Aubrey Beardsley, the Victorian illustrator and author, was born in Brighton on August 21, 1872. His striking black and white drawings made him a much in-demand book illustrator and cover designer and an important figure in the Art Nouveau movement.
Beardsley’s parents both came from respectable families, but due to his father’s financial indiscretions, were often in debt.
Beardsley was a sickly child, diagnosed with tuberculosis at the age of nine. The disease often led to him being bedridden for long periods of time. By the time the tuberculosis led to his death at the age of 25, Beardsley was a near invalid.
During his short life he found fame as an artist and aesthete, and also as a short story writer.
His first important commission was to illustrate a deluxe edition of Thomas Malory’s Le Morte d’Arthur in 1893. Beardsley produced nearly 300 illustrations for the very popular book depicting the exploits of King Arthur’s Knights of the Round Table.
Beardsley also provided illustrations for editions of Alexander Pope’s The Rape of the Lock, as well as Ben Jonson’s play Volpone, the play Lysistrata by Aristophanes, and the Arabian Nights tales.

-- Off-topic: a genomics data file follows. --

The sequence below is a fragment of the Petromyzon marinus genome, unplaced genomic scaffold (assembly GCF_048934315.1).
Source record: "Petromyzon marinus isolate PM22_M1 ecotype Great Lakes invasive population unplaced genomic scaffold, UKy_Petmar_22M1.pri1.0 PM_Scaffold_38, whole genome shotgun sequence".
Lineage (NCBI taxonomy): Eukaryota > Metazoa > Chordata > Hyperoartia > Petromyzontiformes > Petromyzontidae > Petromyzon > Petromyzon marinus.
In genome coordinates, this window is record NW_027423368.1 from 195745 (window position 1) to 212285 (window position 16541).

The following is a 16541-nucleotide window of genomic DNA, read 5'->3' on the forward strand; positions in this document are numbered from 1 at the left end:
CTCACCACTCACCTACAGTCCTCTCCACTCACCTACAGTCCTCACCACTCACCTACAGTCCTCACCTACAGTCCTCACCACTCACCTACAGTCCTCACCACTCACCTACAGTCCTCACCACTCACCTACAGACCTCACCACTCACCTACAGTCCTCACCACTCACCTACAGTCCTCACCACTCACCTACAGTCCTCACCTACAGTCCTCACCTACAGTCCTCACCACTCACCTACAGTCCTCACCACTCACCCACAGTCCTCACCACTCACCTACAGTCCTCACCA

He also illustrated Edgar Allan Poe’s The Murders in the Rue Morgue, The Fall of the House of Usher, and The Masque of the Red Death.
He produced a large amount of controversial erotica as well. (As late as 1966 a private art gallery in London was raided for showing some of Beardsley’s erotic prints and the gallery owner was charged with obscenity, even though copies of the prints were on display at The Victoria and Albert Museum.)
In 1894 Beardsley met Oscar Wilde, who asked him to provide the illustrations for the English edition of his play Salome. The results made Beardsley instantly famous.
Wilde and Beardsley had a rocky friendship (Wilde described Beardsley as having “a face like a silver hatchet, and grass green hair”). When Wilde faced trial in 1895 on charges of sodomy Beardsley was fired from his position as art director of the magazine The Yellow Book, because of his perceived association with Wilde.
Beardsley’s creative period lasted only a few brief years. In 1897 Beardsley moved to the south of France for his health. He died there in 1898, at the age of 25, shortly after converting to Roman Catholicism.